Cave strives for a fresh opening at centre
Over five years have passed since he was part of Ireland’s Under-20 Grand Slam and Churchill Cup teams, and it’s been four seasons since a breakthrough campaign with Ulster prompted Matt Williams to declare him the heir apparent to some bloke called O’Driscoll and also earned him two caps on the 2009 tour to America.
Hence, of all the relatively untried players given a rare chance in green on home soil on Saturday, none will be straining at a longer leash than Darren Cave.
Keith Earls was a team-mate on that under-20s team, on the wing, and in the Churchill Cup, at inside centre, since when he’s gone on to win 32 caps, whereas Cave added a third in New Zealand.
Like anyone who comes into contact with Earls, Cave both likes him as a person and admires him as a player even if, as he once joked, he’d prefer if Earls hadn’t decided on becoming an outside centre.
This has not sowed seeds of doubt in his mind, even if it has been hard at times. “You can definitely be jealous of someone and be happy for them at the same time. I’m a similar age to Keith Earls and Cian Healy and I see them now and they’ve got 30 caps or whatever and I think ‘flip’. I’m delighted for them but I’m not going to lie and say I’d rather be on three than 30.
“At the same time I look at Chris Henry last weekend who’s three years older than me and who’s now on three caps. His chance was long overdue and he took his chance and that really gives me inspiration, that even if I’m still waiting for another three years that hopefully when I get in I can take my chance like he did last week.”
The speculation as to the make-up of Saturday’s line-up has been more feverish within the squad than usual. There have been “a few good signs in training” he confirms, and even being hauled up in front of the media is an indication he will be starting in Thomond Park.
While this season has seen him continue his good form of last season, Cave admits to being slightly amused by the speculation that Tommy Bowe would be converted to outside centre upon his return to Ulster.
“Myself and Paddy Wallace were looking at each other, thinking ‘what have we done wrong?’ We played in a lot of big games last year for Ulster, played against a lot of good centres. I don’t know what it looked like to you guys, but I didn’t feel out of my depth at any stage.”
Cave was particularly unfortunate last season when he would have been the only outside centre standing after O’Driscoll, Earls and Luke Fitzgerald were all ruled out of the Six Nations opener at home to Wales. Alas, in Ulster’s penultimate Heineken Cup pool game, a 41-7 routing of Leicester on Friday, January 13th, Cave was hurt and sidelined for six weeks with an ankle ligament injury.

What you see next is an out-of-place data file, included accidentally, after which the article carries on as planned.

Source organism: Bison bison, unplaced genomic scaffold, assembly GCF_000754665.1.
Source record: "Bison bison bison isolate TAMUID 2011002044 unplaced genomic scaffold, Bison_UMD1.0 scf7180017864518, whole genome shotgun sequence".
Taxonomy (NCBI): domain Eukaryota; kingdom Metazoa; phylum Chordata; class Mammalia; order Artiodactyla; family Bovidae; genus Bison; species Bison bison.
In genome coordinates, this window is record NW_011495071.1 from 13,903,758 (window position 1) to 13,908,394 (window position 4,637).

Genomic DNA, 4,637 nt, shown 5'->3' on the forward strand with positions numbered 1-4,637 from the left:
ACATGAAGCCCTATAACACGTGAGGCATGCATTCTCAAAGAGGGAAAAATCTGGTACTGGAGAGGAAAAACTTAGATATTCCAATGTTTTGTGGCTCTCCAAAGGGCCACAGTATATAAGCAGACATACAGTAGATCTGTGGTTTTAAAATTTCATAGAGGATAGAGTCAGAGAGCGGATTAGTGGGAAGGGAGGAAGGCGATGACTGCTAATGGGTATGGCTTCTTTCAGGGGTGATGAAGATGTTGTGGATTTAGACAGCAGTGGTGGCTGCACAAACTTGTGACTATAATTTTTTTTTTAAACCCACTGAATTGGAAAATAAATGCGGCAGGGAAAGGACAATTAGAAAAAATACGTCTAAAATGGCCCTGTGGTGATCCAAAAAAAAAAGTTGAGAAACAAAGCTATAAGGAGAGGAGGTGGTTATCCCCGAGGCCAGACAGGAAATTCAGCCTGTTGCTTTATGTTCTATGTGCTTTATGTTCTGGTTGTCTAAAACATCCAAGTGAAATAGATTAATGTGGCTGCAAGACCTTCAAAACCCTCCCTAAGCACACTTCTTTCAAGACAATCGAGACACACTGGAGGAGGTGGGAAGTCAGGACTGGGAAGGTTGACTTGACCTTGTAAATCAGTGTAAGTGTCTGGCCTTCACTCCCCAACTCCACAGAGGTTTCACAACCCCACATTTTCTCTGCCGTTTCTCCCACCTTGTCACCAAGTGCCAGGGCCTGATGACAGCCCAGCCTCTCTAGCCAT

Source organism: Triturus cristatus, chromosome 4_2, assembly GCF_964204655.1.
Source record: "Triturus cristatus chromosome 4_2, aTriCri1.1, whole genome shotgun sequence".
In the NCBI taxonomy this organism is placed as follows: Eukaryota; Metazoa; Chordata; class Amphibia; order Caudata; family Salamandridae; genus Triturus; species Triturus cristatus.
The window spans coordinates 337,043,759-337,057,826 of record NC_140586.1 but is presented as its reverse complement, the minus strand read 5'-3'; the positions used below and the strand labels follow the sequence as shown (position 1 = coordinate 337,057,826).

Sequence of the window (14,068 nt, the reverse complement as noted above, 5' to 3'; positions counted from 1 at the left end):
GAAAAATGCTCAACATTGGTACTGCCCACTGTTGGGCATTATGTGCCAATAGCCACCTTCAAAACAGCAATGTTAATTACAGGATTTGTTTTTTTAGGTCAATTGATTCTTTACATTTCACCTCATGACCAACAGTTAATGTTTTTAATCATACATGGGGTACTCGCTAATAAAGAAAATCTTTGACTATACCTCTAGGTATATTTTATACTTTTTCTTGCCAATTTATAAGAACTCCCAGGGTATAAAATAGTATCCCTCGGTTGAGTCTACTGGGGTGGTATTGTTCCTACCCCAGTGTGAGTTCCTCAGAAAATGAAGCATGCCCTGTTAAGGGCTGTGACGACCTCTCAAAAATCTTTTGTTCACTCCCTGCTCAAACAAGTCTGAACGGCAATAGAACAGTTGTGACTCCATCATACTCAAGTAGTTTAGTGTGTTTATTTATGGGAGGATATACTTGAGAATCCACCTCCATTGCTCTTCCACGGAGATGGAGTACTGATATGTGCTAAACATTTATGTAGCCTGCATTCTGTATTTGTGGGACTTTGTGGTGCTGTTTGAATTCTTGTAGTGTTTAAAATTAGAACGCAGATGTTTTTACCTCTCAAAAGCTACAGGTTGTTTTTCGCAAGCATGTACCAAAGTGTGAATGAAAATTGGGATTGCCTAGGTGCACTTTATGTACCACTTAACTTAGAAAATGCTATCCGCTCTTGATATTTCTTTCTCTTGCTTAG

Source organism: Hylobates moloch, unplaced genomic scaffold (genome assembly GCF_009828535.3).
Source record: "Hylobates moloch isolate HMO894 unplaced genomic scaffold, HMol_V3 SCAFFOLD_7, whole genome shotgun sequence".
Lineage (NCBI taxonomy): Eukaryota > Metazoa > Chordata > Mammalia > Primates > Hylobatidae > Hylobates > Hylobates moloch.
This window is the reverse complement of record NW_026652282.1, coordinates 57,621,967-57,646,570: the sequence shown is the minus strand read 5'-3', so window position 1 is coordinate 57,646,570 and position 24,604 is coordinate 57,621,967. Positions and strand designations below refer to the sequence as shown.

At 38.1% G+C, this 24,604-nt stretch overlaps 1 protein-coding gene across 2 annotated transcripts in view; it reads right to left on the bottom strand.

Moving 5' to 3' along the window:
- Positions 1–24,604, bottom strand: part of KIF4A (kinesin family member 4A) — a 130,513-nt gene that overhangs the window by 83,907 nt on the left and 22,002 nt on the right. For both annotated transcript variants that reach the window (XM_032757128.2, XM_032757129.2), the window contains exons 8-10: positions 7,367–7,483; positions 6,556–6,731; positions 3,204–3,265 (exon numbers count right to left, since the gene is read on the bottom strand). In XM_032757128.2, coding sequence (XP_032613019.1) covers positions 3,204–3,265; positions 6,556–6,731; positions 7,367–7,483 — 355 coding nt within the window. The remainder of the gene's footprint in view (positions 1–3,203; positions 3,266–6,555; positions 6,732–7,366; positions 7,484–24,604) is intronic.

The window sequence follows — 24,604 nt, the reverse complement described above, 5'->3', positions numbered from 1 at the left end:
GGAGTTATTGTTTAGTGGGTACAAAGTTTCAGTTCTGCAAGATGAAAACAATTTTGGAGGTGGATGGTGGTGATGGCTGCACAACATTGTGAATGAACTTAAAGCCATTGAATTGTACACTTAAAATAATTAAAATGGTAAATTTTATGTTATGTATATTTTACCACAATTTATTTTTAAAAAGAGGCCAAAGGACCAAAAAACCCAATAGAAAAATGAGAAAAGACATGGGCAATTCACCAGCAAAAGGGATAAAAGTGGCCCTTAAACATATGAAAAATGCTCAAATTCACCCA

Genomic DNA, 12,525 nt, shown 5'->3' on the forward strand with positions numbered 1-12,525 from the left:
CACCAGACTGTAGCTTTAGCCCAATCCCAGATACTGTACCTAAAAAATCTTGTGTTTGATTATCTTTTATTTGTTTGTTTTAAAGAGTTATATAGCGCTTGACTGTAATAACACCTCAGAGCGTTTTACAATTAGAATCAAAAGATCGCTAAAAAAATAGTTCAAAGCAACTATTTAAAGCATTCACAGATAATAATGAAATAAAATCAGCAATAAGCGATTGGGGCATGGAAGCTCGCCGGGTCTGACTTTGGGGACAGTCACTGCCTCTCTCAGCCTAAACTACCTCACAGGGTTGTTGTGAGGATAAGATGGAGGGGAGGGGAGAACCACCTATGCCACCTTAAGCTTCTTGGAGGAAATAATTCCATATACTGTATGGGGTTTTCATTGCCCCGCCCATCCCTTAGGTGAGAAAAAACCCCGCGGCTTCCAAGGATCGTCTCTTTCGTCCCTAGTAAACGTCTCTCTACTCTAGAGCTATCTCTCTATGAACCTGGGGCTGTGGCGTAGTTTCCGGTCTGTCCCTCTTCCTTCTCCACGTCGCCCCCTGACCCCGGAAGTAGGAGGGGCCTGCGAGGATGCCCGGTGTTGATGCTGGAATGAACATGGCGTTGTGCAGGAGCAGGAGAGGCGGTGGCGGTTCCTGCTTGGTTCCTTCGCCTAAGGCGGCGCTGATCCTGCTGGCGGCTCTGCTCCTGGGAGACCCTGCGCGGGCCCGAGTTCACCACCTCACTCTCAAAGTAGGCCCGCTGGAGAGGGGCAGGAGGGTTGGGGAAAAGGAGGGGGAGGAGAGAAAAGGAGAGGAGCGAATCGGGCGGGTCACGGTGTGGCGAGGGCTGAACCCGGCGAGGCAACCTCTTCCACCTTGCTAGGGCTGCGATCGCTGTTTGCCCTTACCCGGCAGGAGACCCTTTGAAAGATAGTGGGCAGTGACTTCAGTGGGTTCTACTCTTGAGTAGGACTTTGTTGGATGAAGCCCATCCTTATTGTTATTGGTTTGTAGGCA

It’s hard to dispute his belief that being part of Ulster’s subsequent run to the Heineken Cup final improved him as a player, and over the years he has placed a particular emphasis on improving his work-rate off the ball.
“The way I was at (Sullivan High) school, I was just running around the place and not being too fussed on working too hard. If you look at Brian, he’s very good on the ball but he’s also one of the best off the ball as well and that’s the benchmark for where I’m trying to get to.”
Ah yes, O’Driscoll.
“When he was running in that hat-trick in 2000 I was only 13 years old, so I’ve always looked up to him. He’s from the same country and it’s the same position, and it’s good playing against him. He’s still probably the best going and training with him is brilliant, I always keep a wee eye on him because obviously he’s done a lot more right than wrong in his career.”
Ask him if he can replace the irreplaceable, he reasons: “It’s a hard one for me to answer. Sometimes I hear people say, ‘oh, he’s not up to it’ and to be honest with you, I don’t know if I’m up to it because I haven’t been out there before.
“I’ve been answering all sorts of questions for years about replacing Brian so it’s nice that you actually said yourself that he is irreplaceable. I’m not looking to replace him, I’m just looking to try to play rugby as well as I can.”
This season Cave has played eight games for an Ulster team that, including pre-season, has a dozen wins from a dozen matches, whereas Ireland have lost five on the bounce, but he maintains he has not detected a difference psychologically.
“No. I think that game at the weekend was a bitter pill to swallow. The boys were absolutely devastated on Monday morning but at the same time I couldn’t help but think, they (South Africa) are the second best team in the world and we could have beaten them. The boys have taken a bit of criticism about the attack, which I think is very harsh.
“World rankings don’t lie, they’re the second best team in the world and I thought we were better than them at the weekend. So while we’re eighth at the minute I still think that can be a positive.”